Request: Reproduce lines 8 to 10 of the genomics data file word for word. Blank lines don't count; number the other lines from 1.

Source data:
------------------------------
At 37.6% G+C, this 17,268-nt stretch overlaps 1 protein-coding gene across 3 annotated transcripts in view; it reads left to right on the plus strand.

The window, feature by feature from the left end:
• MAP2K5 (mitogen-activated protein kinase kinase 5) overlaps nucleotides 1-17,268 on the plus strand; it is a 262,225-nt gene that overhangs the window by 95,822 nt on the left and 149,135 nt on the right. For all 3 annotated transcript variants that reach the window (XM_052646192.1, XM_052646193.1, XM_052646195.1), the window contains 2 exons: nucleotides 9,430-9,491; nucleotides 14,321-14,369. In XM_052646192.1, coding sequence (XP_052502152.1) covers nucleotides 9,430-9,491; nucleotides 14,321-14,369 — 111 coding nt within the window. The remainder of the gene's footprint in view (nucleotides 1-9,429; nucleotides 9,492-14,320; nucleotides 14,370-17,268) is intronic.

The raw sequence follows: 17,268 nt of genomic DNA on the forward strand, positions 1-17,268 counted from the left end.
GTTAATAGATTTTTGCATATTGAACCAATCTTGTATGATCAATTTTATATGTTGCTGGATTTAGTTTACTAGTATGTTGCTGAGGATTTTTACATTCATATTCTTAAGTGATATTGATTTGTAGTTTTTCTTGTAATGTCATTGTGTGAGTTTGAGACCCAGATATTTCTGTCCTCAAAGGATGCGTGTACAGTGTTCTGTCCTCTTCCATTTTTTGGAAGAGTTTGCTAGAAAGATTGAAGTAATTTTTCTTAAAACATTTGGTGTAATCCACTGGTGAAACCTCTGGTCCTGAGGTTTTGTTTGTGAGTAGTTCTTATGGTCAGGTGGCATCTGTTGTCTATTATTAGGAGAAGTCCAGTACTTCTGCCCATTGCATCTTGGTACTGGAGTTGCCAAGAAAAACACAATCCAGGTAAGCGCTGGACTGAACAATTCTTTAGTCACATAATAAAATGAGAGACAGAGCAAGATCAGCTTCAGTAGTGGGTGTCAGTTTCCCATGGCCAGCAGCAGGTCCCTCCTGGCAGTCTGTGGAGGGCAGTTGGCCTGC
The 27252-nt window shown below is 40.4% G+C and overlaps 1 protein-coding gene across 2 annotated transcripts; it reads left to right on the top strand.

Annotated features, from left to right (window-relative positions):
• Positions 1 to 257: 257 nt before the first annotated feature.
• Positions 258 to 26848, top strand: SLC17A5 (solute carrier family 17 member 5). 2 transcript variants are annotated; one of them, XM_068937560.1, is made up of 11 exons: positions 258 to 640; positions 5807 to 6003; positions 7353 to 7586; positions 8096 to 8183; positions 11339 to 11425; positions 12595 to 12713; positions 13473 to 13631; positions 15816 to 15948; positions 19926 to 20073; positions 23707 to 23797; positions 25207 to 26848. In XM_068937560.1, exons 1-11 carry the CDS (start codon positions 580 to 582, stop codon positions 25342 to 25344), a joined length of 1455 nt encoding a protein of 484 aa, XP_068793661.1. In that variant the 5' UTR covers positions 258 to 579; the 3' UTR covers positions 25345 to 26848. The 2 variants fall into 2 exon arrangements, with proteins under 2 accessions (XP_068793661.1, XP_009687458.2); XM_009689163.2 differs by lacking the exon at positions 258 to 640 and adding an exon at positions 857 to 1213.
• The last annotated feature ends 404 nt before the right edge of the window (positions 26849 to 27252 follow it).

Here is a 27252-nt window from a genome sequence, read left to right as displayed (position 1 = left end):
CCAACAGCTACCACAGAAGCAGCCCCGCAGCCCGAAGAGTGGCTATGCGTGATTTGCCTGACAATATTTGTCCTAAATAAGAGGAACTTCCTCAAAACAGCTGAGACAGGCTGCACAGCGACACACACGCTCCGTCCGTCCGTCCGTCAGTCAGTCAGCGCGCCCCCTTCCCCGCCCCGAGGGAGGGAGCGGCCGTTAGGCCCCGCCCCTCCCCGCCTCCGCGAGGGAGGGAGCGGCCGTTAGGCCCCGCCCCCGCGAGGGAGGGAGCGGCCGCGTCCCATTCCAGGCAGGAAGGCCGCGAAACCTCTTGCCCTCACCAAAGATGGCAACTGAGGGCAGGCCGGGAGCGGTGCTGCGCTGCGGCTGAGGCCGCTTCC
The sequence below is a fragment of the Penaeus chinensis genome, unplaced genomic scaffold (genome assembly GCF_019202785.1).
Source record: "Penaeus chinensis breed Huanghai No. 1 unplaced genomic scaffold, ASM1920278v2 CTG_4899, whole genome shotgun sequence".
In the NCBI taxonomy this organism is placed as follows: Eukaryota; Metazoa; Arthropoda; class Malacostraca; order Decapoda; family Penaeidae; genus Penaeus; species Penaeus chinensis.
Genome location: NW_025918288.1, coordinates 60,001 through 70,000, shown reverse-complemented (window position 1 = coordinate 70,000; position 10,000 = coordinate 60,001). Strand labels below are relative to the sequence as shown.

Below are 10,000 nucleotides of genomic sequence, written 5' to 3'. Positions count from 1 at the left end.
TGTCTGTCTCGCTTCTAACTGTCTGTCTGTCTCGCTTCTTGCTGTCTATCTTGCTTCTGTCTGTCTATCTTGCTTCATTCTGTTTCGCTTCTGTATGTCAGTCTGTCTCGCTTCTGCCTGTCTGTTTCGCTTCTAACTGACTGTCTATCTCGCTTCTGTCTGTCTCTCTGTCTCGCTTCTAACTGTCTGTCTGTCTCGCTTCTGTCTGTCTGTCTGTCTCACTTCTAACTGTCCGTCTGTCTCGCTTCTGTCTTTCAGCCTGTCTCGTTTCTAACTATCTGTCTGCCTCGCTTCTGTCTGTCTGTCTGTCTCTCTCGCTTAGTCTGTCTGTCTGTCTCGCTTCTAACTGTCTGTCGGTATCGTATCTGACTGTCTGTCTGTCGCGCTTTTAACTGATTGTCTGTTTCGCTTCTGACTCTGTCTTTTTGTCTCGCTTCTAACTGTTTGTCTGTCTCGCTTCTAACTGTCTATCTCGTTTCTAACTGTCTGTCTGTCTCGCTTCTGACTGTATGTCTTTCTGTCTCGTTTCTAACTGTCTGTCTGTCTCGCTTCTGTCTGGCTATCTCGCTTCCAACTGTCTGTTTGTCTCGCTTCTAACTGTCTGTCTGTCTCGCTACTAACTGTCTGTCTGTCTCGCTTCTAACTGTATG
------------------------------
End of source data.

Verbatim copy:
• Positions 1 to 257: 257 nt before the first annotated feature.
• Positions 258 to 26848, top strand: SLC17A5 (solute carrier family 17 member 5). 2 transcript variants are annotated; one of them, XM_068937560.1, is made up of 11 exons: positions 258 to 640; positions 5807 to 6003; positions 7353 to 7586; positions 8096 to 8183; positions 11339 to 11425; positions 12595 to 12713; positions 13473 to 13631; positions 15816 to 15948; positions 19926 to 20073; positions 23707 to 23797; positions 25207 to 26848. In XM_068937560.1, exons 1-11 carry the CDS (start codon positions 580 to 582, stop codon positions 25342 to 25344), a joined length of 1455 nt encoding a protein of 484 aa, XP_068793661.1. In that variant the 5' UTR covers positions 258 to 579; the 3' UTR covers positions 25345 to 26848. The 2 variants fall into 2 exon arrangements, with proteins under 2 accessions (XP_068793661.1, XP_009687458.2); XM_009689163.2 differs by lacking the exon at positions 258 to 640 and adding an exon at positions 857 to 1213.
• The last annotated feature ends 404 nt before the right edge of the window (positions 26849 to 27252 follow it).